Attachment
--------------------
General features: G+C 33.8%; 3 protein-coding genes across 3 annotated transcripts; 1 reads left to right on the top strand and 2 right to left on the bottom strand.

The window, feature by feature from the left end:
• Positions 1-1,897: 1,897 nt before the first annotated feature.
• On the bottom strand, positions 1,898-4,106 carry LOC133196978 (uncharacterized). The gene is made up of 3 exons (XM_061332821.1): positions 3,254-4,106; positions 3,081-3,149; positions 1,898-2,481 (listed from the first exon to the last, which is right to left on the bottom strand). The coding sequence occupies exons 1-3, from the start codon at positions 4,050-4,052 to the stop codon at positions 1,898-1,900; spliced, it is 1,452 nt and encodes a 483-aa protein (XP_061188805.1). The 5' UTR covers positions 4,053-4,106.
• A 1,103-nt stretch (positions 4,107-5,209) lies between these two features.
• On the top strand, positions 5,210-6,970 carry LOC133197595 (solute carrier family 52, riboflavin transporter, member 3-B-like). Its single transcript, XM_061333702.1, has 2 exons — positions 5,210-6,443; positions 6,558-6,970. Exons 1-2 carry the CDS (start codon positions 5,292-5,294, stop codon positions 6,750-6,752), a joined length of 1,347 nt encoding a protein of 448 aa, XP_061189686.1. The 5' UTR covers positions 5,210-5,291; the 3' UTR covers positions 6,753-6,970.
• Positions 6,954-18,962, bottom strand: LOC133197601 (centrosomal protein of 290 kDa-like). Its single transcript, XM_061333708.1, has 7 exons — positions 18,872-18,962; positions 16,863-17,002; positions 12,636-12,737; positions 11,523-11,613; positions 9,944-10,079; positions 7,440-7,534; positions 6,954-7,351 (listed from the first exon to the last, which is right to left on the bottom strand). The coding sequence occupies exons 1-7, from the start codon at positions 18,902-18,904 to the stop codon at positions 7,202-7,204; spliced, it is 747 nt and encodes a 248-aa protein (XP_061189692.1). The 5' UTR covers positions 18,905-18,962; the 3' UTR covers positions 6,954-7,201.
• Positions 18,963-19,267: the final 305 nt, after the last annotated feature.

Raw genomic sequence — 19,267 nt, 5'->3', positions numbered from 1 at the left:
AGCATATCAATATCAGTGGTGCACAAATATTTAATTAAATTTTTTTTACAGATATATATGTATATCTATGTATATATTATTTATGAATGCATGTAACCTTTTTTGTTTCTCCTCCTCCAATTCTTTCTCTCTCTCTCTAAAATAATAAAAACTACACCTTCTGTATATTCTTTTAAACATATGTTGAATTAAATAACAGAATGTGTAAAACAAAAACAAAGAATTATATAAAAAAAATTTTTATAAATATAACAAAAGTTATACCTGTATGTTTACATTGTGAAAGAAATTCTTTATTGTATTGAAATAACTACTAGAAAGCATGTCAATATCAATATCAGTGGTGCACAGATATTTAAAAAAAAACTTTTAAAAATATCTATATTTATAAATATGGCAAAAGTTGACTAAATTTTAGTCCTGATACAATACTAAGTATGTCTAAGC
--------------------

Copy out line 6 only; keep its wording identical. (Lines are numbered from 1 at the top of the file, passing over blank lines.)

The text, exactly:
• On the top strand, positions 5,210-6,970 carry LOC133197595 (solute carrier family 52, riboflavin transporter, member 3-B-like). Its single transcript, XM_061333702.1, has 2 exons — positions 5,210-6,443; positions 6,558-6,970. Exons 1-2 carry the CDS (start codon positions 5,292-5,294, stop codon positions 6,750-6,752), a joined length of 1,347 nt encoding a protein of 448 aa, XP_061189686.1. The 5' UTR covers positions 5,210-5,291; the 3' UTR covers positions 6,753-6,970.